Over the last decade it has become increasingly recognized that non-malignant components of a tumor, called the tumor microenvironment (TME), play a major contributor role in cancer development and progression 1-4. This heterotypic view of cancer recognizes that tumor cells which may not be intrinsically able to disseminate or to resist therapeutic insults, can acquire these properties as the result of specific interactions with the microenvironment. Physical microenvironmental conditions such as hypoxia and acidosis 5, adhesion to the extracellular matrix (ECM) 6, growth factors, pro-inflammatory cytokines and chemokines 7, carcinoma- associated fibroblasts and endothelial cells, innate and adaptative immune cells and tumor-associated macrophages contribute to all stages of cancer progression from malignant transformation to metastasis and resistance to therapy. After having a primary focus on the extracellular matrix (ECM) and on angiogenesis in the late 1990's, our knowledge of the mechanisms by which the microenvironment affects tumor progression has grown at an exponential rate. We appreciate better the complexity of the tumor microenvironment and its role in cancer progression and have seen many new concepts emerging (Figure 1). For example, it is well demonstrated that bone marrow-derived cells contribute to tumor vasculogenesis and to the establishment of the pro-metastatic niche. We now fully realize that the immune system can be polarized in a manner that suppresses or promotes cancer progression and that macrophages play an essential role in metastasis. We understand better the mechanism by which the tumor microenvironment promotes therapeutic resistance 8. It is therefore a particularly exciting time in this field, as our knowledge reaches the critical point when it begins to translate into new therapeutic modalities. In this application we are requesting support for a conference on """"""""Tumor Microenvironment Complexity: Emerging Roles in Cancer Therapy"""""""" to be held November 3-6, 2011 at the Hilton Orlando Hotel, Orlando, FL.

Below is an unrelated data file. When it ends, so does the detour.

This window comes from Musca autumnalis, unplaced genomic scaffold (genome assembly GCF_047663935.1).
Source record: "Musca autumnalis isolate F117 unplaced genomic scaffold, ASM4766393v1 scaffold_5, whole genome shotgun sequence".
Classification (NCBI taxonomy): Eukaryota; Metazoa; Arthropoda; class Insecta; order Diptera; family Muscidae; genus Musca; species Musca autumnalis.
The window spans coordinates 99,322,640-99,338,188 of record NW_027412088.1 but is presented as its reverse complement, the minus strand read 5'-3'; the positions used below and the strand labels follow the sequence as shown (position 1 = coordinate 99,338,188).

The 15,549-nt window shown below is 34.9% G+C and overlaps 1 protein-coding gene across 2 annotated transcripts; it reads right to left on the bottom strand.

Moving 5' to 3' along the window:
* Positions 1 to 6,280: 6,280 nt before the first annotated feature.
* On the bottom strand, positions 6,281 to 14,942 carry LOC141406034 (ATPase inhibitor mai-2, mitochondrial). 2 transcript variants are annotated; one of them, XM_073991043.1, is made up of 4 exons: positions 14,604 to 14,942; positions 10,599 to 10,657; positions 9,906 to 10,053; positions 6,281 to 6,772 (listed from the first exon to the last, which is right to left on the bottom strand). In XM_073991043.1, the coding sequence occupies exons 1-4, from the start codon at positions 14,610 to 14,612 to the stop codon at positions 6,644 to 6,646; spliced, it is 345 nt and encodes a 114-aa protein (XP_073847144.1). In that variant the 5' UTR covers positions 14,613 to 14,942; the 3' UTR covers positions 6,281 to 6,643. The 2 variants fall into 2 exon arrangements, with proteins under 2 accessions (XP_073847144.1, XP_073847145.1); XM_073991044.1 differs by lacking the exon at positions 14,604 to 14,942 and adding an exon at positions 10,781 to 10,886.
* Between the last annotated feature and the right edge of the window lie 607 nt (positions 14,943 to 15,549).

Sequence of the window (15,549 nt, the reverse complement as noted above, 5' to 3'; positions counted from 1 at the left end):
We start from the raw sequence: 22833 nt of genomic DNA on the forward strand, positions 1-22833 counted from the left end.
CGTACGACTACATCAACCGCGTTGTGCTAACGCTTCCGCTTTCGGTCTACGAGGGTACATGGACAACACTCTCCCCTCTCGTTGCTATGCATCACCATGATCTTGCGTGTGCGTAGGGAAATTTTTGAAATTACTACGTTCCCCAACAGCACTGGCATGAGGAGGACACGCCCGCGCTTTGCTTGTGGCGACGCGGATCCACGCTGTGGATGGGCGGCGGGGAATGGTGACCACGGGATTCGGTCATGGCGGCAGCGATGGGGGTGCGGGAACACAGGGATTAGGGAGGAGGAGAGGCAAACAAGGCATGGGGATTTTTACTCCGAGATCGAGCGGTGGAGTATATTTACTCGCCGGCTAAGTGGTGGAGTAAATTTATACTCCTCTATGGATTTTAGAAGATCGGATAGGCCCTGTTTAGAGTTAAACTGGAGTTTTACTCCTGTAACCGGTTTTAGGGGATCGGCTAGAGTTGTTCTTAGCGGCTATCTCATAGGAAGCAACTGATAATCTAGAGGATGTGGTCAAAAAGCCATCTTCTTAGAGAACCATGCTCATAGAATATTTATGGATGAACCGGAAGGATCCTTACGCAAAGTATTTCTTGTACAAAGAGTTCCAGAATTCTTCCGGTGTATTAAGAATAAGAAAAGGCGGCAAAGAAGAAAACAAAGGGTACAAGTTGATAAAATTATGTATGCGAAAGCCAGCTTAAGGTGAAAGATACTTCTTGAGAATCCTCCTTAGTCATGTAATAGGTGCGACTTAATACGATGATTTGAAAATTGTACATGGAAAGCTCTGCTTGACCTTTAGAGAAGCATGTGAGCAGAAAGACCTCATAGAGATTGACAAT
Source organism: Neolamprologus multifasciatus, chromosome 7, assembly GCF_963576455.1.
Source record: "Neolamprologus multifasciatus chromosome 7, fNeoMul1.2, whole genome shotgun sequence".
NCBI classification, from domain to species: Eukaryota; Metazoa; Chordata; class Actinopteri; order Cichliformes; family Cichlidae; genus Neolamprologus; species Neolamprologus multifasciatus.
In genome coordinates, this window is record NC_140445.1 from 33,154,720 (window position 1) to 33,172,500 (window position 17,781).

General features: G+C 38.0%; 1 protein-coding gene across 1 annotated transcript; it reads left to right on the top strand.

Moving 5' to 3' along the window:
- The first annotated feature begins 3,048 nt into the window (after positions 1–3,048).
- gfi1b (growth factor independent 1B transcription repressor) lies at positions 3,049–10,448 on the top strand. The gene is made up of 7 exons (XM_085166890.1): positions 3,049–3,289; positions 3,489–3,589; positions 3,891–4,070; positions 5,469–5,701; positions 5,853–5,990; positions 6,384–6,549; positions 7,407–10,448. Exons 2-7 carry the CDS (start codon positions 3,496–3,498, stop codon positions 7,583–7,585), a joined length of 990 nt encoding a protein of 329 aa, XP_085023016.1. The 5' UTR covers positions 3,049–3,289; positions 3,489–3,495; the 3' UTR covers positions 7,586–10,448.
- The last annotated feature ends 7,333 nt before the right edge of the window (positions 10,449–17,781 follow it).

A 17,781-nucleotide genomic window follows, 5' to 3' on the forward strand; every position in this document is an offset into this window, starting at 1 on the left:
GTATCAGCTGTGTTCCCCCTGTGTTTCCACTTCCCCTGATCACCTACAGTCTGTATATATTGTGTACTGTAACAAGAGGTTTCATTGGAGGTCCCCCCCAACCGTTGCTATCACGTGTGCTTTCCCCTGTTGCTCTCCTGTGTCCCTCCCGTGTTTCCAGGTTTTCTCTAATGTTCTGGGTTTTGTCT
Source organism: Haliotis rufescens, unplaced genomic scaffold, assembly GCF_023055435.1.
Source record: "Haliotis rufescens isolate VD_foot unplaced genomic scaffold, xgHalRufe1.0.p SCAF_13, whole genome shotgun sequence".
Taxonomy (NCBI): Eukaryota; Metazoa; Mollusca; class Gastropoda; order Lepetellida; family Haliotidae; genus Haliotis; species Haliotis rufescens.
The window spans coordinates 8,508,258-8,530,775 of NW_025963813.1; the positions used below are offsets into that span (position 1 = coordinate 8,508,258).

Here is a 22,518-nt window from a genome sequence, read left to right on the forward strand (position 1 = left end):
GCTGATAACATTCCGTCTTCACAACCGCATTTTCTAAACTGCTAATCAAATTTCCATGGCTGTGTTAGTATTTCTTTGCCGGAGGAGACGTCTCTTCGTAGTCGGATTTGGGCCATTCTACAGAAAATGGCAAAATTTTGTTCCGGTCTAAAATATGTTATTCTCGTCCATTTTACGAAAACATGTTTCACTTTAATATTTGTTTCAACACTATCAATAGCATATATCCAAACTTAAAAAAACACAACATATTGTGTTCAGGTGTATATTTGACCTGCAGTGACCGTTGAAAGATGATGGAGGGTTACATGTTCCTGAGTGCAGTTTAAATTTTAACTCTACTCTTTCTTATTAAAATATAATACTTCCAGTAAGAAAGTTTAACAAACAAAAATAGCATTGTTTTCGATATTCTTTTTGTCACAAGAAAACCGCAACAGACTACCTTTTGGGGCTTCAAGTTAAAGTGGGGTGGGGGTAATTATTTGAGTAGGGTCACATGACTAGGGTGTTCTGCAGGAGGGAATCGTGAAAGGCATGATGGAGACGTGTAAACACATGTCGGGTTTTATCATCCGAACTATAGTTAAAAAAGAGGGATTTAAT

Public Health Relevance

As we begin to understand how the tumor microenvironment can influence tumor initiation, progression, metastasis, and resistance to therapy, we are better equipped to utilize this knowledge for translation into new therapeutic modalities. The purpose of this timely conference is to bring together experts in the field and more junior scientists to discuss these emerging concepts, to examine their translational importance, and to identify other areas in the field that should be the focus of further investigation.

National Institute of Health (NIH)
National Cancer Institute (NCI)
Conference (R13)
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Special Emphasis Panel (ZCA1-PCRB-G (P3))
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Knowlton, John R
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American Association for Cancer Research
United States
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